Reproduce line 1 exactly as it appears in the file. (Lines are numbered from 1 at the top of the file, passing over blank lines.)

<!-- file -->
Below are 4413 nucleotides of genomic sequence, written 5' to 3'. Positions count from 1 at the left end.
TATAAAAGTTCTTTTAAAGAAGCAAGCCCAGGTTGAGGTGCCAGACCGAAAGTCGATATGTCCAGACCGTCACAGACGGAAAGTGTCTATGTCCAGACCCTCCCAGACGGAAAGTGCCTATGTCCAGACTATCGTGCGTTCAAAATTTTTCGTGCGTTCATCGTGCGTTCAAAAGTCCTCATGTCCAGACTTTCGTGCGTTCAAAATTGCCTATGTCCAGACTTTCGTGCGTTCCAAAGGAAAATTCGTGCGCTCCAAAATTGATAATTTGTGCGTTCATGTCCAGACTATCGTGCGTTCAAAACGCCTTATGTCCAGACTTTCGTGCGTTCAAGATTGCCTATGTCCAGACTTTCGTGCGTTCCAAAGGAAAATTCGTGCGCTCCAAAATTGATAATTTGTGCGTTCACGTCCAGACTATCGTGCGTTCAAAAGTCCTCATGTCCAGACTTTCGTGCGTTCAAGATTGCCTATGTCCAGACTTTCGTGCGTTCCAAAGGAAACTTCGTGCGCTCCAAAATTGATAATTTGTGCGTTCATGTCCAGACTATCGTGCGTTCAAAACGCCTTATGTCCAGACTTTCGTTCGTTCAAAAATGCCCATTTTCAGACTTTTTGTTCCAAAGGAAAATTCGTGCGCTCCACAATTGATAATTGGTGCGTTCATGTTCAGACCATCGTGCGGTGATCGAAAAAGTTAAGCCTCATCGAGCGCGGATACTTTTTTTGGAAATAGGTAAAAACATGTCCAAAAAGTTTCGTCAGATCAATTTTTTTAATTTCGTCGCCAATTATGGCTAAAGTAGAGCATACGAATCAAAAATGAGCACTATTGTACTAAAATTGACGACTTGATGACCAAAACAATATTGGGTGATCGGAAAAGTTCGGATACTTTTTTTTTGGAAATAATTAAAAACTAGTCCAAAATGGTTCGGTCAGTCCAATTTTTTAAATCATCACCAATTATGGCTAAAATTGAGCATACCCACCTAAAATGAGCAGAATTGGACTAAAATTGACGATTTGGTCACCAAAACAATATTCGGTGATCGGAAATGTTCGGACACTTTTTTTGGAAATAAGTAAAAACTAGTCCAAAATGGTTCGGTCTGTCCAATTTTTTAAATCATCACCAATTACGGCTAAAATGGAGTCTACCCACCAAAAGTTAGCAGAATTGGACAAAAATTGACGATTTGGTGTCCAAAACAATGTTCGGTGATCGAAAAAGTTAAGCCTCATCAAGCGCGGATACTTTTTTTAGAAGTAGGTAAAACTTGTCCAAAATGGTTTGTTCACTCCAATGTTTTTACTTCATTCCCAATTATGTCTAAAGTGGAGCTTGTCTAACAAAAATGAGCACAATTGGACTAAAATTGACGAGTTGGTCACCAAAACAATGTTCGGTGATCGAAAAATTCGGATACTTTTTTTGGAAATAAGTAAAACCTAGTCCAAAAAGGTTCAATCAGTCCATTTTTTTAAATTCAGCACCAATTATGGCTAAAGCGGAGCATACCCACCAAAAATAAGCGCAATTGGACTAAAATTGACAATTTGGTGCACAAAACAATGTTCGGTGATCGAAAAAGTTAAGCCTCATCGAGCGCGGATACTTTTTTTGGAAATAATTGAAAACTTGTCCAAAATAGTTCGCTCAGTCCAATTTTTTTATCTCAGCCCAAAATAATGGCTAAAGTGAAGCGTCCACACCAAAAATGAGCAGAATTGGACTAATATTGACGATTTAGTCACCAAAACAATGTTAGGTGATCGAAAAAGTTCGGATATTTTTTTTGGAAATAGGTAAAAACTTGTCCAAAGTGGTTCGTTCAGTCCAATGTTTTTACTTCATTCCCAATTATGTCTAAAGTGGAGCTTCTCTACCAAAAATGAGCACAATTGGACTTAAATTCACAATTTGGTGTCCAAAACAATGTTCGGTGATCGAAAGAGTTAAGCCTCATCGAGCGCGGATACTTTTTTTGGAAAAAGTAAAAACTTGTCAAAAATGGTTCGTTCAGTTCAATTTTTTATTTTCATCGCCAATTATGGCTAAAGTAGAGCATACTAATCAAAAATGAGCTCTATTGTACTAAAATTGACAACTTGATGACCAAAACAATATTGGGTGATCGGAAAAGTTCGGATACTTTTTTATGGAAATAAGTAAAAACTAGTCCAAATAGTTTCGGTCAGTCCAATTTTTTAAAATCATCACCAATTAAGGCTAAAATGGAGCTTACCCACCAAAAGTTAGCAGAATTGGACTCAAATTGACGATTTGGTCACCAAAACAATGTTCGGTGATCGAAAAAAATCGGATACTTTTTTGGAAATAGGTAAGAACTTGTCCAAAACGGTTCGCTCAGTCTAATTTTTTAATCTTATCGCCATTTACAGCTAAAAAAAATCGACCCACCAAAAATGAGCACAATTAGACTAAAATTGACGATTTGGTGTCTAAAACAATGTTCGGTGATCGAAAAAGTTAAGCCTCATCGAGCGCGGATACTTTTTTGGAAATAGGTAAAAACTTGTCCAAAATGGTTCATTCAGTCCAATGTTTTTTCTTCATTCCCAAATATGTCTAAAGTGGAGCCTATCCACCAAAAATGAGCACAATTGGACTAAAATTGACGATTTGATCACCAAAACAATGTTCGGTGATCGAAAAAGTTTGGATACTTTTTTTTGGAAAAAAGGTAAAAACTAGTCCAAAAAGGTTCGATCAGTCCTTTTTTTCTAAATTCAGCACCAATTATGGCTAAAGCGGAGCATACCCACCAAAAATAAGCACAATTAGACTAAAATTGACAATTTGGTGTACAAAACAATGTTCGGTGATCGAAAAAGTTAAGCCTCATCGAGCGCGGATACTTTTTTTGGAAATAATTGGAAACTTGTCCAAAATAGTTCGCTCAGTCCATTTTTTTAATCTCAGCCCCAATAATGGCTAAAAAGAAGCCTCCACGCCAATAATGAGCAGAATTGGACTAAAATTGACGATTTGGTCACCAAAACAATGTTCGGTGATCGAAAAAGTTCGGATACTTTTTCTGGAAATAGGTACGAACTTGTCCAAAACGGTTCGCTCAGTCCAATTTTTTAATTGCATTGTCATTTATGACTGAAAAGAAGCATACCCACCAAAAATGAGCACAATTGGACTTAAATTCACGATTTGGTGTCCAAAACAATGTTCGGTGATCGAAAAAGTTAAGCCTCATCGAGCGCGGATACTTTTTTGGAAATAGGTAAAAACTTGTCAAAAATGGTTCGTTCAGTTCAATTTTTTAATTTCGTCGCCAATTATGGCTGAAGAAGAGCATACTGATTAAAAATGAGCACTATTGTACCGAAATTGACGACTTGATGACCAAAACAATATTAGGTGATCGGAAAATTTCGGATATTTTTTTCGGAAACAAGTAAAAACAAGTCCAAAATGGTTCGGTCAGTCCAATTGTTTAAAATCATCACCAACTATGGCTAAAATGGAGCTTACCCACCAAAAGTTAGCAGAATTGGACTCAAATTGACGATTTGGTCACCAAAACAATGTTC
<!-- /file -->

Below are 4413 nucleotides of genomic sequence, written 5' to 3'. Positions count from 1 at the left end.